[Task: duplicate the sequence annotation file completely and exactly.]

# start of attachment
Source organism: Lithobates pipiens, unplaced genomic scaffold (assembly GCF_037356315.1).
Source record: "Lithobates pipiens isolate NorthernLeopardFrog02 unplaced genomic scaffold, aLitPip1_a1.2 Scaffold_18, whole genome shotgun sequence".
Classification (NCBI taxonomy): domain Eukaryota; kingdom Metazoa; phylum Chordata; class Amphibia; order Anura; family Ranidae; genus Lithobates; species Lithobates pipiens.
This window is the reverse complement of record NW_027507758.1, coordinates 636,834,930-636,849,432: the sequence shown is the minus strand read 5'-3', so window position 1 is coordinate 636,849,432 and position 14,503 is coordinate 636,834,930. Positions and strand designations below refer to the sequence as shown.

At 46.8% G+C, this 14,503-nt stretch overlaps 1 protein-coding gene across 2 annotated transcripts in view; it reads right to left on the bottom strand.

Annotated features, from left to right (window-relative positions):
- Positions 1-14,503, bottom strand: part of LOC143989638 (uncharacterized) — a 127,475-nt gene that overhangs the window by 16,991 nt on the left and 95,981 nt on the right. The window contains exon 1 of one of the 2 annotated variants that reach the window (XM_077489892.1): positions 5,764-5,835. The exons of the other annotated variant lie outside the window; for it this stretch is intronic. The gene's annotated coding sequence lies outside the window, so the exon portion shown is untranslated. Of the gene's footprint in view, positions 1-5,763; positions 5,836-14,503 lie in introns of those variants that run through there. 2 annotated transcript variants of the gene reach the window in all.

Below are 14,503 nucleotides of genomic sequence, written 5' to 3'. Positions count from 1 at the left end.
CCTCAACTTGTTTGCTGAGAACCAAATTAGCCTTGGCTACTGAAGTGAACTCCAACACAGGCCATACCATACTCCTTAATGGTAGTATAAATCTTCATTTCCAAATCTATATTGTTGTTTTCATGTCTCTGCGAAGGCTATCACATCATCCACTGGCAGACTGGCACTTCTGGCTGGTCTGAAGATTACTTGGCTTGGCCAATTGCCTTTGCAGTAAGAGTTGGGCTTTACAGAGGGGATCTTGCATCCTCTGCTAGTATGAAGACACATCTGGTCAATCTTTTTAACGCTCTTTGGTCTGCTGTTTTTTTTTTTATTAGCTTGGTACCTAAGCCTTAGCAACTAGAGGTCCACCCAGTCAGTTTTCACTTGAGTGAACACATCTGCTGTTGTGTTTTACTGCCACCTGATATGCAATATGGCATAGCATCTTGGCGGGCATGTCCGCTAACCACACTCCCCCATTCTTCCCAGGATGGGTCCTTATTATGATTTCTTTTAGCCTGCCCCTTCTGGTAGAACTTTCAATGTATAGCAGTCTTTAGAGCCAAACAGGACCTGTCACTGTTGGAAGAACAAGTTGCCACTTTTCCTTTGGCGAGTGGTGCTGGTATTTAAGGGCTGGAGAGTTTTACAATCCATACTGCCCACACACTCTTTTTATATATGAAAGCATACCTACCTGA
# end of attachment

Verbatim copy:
Source organism: Lithobates pipiens, unplaced genomic scaffold (assembly GCF_037356315.1).
Source record: "Lithobates pipiens isolate NorthernLeopardFrog02 unplaced genomic scaffold, aLitPip1_a1.2 Scaffold_18, whole genome shotgun sequence".
Classification (NCBI taxonomy): domain Eukaryota; kingdom Metazoa; phylum Chordata; class Amphibia; order Anura; family Ranidae; genus Lithobates; species Lithobates pipiens.
This window is the reverse complement of record NW_027507758.1, coordinates 636,834,930-636,849,432: the sequence shown is the minus strand read 5'-3', so window position 1 is coordinate 636,849,432 and position 14,503 is coordinate 636,834,930. Positions and strand designations below refer to the sequence as shown.

At 46.8% G+C, this 14,503-nt stretch overlaps 1 protein-coding gene across 2 annotated transcripts in view; it reads right to left on the bottom strand.

Annotated features, from left to right (window-relative positions):
- Positions 1-14,503, bottom strand: part of LOC143989638 (uncharacterized) — a 127,475-nt gene that overhangs the window by 16,991 nt on the left and 95,981 nt on the right. The window contains exon 1 of one of the 2 annotated variants that reach the window (XM_077489892.1): positions 5,764-5,835. The exons of the other annotated variant lie outside the window; for it this stretch is intronic. The gene's annotated coding sequence lies outside the window, so the exon portion shown is untranslated. Of the gene's footprint in view, positions 1-5,763; positions 5,836-14,503 lie in introns of those variants that run through there. 2 annotated transcript variants of the gene reach the window in all.

Below are 14,503 nucleotides of genomic sequence, written 5' to 3'. Positions count from 1 at the left end.
CCTCAACTTGTTTGCTGAGAACCAAATTAGCCTTGGCTACTGAAGTGAACTCCAACACAGGCCATACCATACTCCTTAATGGTAGTATAAATCTTCATTTCCAAATCTATATTGTTGTTTTCATGTCTCTGCGAAGGCTATCACATCATCCACTGGCAGACTGGCACTTCTGGCTGGTCTGAAGATTACTTGGCTTGGCCAATTGCCTTTGCAGTAAGAGTTGGGCTTTACAGAGGGGATCTTGCATCCTCTGCTAGTATGAAGACACATCTGGTCAATCTTTTTAACGCTCTTTGGTCTGCTGTTTTTTTTTTTATTAGCTTGGTACCTAAGCCTTAGCAACTAGAGGTCCACCCAGTCAGTTTTCACTTGAGTGAACACATCTGCTGTTGTGTTTTACTGCCACCTGATATGCAATATGGCATAGCATCTTGGCGGGCATGTCCGCTAACCACACTCCCCCATTCTTCCCAGGATGGGTCCTTATTATGATTTCTTTTAGCCTGCCCCTTCTGGTAGAACTTTCAATGTATAGCAGTCTTTAGAGCCAAACAGGACCTGTCACTGTTGGAAGAACAAGTTGCCACTTTTCCTTTGGCGAGTGGTGCTGGTATTTAAGGGCTGGAGAGTTTTACAATCCATACTGCCCACACACTCTTTTTATATATGAAAGCATACCTACCTGA